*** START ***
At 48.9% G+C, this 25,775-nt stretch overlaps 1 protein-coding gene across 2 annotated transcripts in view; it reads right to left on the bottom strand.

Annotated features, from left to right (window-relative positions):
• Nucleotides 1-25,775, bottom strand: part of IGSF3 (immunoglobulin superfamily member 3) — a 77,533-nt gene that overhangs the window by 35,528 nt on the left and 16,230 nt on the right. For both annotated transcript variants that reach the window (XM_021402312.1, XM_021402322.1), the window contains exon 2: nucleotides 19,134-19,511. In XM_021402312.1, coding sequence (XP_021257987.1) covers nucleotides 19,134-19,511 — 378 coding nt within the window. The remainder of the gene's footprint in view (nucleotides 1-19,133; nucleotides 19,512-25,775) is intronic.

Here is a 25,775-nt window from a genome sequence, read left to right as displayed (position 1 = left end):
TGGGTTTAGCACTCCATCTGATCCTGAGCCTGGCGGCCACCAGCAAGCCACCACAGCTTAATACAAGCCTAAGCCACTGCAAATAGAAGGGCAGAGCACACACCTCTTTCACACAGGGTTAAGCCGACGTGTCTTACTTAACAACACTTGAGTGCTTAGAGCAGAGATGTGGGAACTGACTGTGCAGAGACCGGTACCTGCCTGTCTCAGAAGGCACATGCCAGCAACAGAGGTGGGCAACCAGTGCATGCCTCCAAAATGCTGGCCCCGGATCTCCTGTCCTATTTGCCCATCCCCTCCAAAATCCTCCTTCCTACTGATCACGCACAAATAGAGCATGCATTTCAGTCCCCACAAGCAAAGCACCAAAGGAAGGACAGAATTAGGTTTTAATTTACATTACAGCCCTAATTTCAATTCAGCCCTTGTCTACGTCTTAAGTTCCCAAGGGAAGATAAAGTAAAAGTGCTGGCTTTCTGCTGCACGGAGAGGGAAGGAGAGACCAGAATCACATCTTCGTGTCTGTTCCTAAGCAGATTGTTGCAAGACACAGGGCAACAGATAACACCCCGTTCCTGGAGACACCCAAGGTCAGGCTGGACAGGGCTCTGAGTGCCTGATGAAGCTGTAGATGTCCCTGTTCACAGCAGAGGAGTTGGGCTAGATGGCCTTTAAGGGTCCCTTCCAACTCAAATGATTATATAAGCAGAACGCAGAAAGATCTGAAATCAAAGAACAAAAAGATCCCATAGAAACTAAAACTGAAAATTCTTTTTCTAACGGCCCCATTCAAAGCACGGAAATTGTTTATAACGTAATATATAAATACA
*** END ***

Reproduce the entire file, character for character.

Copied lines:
At 48.9% G+C, this 25,775-nt stretch overlaps 1 protein-coding gene across 2 annotated transcripts in view; it reads right to left on the bottom strand.

Annotated features, from left to right (window-relative positions):
• Nucleotides 1-25,775, bottom strand: part of IGSF3 (immunoglobulin superfamily member 3) — a 77,533-nt gene that overhangs the window by 35,528 nt on the left and 16,230 nt on the right. For both annotated transcript variants that reach the window (XM_021402312.1, XM_021402322.1), the window contains exon 2: nucleotides 19,134-19,511. In XM_021402312.1, coding sequence (XP_021257987.1) covers nucleotides 19,134-19,511 — 378 coding nt within the window. The remainder of the gene's footprint in view (nucleotides 1-19,133; nucleotides 19,512-25,775) is intronic.

Here is a 25,775-nt window from a genome sequence, read left to right as displayed (position 1 = left end):
TGGGTTTAGCACTCCATCTGATCCTGAGCCTGGCGGCCACCAGCAAGCCACCACAGCTTAATACAAGCCTAAGCCACTGCAAATAGAAGGGCAGAGCACACACCTCTTTCACACAGGGTTAAGCCGACGTGTCTTACTTAACAACACTTGAGTGCTTAGAGCAGAGATGTGGGAACTGACTGTGCAGAGACCGGTACCTGCCTGTCTCAGAAGGCACATGCCAGCAACAGAGGTGGGCAACCAGTGCATGCCTCCAAAATGCTGGCCCCGGATCTCCTGTCCTATTTGCCCATCCCCTCCAAAATCCTCCTTCCTACTGATCACGCACAAATAGAGCATGCATTTCAGTCCCCACAAGCAAAGCACCAAAGGAAGGACAGAATTAGGTTTTAATTTACATTACAGCCCTAATTTCAATTCAGCCCTTGTCTACGTCTTAAGTTCCCAAGGGAAGATAAAGTAAAAGTGCTGGCTTTCTGCTGCACGGAGAGGGAAGGAGAGACCAGAATCACATCTTCGTGTCTGTTCCTAAGCAGATTGTTGCAAGACACAGGGCAACAGATAACACCCCGTTCCTGGAGACACCCAAGGTCAGGCTGGACAGGGCTCTGAGTGCCTGATGAAGCTGTAGATGTCCCTGTTCACAGCAGAGGAGTTGGGCTAGATGGCCTTTAAGGGTCCCTTCCAACTCAAATGATTATATAAGCAGAACGCAGAAAGATCTGAAATCAAAGAACAAAAAGATCCCATAGAAACTAAAACTGAAAATTCTTTTTCTAACGGCCCCATTCAAAGCACGGAAATTGTTTATAACGTAATATATAAATACA